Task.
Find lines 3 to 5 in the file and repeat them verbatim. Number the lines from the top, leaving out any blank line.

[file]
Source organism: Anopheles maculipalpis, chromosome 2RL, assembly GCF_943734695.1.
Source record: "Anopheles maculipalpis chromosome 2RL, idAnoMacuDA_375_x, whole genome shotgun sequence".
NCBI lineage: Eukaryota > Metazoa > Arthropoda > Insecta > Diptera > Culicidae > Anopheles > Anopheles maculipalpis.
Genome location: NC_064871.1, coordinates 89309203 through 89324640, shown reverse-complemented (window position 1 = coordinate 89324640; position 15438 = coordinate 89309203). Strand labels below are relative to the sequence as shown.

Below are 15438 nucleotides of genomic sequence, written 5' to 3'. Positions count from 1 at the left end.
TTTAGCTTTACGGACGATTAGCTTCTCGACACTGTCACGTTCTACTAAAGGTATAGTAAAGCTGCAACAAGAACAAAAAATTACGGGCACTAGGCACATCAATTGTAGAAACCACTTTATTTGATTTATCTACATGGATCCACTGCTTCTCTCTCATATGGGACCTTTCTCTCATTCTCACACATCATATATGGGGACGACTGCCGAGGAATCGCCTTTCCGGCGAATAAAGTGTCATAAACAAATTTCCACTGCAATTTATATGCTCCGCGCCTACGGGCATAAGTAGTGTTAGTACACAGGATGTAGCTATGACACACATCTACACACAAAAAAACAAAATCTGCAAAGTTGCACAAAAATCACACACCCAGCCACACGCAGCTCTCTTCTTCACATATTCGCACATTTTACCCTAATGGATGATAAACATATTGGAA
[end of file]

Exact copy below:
NCBI lineage: Eukaryota > Metazoa > Arthropoda > Insecta > Diptera > Culicidae > Anopheles > Anopheles maculipalpis.
Genome location: NC_064871.1, coordinates 89309203 through 89324640, shown reverse-complemented (window position 1 = coordinate 89324640; position 15438 = coordinate 89309203). Strand labels below are relative to the sequence as shown.

Below are 15438 nucleotides of genomic sequence, written 5' to 3'. Positions count from 1 at the left end.